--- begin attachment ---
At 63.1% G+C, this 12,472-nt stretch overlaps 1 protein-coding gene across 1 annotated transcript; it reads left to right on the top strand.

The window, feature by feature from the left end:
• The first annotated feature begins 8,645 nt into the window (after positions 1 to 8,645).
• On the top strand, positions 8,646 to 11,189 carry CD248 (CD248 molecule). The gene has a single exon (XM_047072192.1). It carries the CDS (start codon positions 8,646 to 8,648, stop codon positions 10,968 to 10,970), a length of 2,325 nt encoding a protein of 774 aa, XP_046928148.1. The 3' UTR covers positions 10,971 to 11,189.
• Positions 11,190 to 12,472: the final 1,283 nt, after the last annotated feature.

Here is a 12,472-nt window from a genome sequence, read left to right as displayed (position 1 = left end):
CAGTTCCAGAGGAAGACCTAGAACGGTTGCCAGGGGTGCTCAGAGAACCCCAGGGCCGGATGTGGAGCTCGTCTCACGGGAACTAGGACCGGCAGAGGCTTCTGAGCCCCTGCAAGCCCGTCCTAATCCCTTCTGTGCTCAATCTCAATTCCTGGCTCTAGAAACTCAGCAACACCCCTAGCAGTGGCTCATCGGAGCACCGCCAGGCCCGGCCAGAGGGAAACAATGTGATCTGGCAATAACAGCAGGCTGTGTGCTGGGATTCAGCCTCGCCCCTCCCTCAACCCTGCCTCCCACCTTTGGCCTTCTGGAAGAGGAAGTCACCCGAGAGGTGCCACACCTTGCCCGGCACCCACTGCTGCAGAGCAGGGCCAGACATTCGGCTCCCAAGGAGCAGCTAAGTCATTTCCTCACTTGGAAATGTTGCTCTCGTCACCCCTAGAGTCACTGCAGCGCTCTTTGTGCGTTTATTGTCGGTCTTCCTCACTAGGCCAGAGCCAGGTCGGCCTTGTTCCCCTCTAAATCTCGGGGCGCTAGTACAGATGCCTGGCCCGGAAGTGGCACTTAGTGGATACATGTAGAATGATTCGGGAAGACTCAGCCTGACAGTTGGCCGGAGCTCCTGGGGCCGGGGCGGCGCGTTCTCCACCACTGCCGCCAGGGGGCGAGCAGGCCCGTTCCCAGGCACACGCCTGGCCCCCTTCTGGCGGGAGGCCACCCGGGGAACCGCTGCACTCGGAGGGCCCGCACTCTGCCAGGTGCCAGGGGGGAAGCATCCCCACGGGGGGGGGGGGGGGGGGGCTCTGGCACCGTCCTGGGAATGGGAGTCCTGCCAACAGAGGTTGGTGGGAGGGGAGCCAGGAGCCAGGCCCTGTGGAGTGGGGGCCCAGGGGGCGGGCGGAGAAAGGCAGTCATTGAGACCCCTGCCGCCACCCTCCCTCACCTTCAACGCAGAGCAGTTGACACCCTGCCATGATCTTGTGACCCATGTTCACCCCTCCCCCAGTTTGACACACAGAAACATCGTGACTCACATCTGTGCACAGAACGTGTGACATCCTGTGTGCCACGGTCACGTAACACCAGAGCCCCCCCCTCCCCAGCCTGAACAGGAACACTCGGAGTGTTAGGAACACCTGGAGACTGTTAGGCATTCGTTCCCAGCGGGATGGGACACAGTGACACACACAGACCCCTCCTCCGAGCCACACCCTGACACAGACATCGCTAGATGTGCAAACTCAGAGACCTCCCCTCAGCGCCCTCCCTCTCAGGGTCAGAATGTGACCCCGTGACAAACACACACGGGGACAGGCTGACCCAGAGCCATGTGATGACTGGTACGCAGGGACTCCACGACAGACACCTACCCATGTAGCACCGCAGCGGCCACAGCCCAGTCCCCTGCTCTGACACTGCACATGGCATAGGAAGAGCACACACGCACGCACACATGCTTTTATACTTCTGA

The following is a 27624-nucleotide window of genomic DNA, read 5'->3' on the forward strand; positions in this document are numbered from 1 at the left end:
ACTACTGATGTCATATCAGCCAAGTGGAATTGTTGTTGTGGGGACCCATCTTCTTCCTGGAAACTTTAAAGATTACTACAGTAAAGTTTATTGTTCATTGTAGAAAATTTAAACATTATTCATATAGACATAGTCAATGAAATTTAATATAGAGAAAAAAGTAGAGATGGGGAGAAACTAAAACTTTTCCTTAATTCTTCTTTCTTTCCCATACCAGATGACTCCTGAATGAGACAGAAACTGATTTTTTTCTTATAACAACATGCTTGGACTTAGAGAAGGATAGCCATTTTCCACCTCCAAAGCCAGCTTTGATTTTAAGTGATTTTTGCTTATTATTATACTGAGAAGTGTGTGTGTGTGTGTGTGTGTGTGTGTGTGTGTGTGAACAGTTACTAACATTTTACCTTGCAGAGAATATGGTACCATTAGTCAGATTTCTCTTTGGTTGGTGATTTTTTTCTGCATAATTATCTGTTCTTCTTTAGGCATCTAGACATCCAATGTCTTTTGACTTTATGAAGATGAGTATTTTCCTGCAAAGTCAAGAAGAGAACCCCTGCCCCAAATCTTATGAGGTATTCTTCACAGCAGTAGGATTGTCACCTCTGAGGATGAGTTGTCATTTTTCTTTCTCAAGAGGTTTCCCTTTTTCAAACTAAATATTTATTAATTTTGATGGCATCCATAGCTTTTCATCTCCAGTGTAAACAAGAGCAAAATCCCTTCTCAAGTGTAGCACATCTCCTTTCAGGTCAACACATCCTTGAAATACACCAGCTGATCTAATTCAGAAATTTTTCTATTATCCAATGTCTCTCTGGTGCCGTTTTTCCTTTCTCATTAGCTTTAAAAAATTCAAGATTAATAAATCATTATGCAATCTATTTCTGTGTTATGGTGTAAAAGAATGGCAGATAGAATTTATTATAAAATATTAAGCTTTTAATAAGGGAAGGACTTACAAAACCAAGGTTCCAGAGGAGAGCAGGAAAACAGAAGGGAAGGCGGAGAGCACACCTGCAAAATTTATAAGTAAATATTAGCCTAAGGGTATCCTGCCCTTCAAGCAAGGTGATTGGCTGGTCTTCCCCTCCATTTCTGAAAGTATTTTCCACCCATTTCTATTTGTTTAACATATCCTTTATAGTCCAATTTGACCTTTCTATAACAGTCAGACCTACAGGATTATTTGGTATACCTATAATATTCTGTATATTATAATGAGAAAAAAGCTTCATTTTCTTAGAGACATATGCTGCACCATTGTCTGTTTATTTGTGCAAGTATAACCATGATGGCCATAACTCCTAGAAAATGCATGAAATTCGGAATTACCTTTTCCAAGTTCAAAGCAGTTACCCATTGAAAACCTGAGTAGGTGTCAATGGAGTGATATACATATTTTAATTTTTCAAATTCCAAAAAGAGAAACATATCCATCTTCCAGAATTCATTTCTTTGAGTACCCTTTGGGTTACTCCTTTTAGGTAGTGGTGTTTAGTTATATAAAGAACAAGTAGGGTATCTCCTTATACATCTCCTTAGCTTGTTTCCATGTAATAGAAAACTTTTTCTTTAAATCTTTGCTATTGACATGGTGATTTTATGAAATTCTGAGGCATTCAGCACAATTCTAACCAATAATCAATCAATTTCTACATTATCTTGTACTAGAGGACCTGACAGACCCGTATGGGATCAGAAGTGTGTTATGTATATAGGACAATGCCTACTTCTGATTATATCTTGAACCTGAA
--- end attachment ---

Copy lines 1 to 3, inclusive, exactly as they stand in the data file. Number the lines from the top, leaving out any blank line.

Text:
At 63.1% G+C, this 12,472-nt stretch overlaps 1 protein-coding gene across 1 annotated transcript; it reads left to right on the top strand.

The window, feature by feature from the left end:
• The first annotated feature begins 8,645 nt into the window (after positions 1 to 8,645).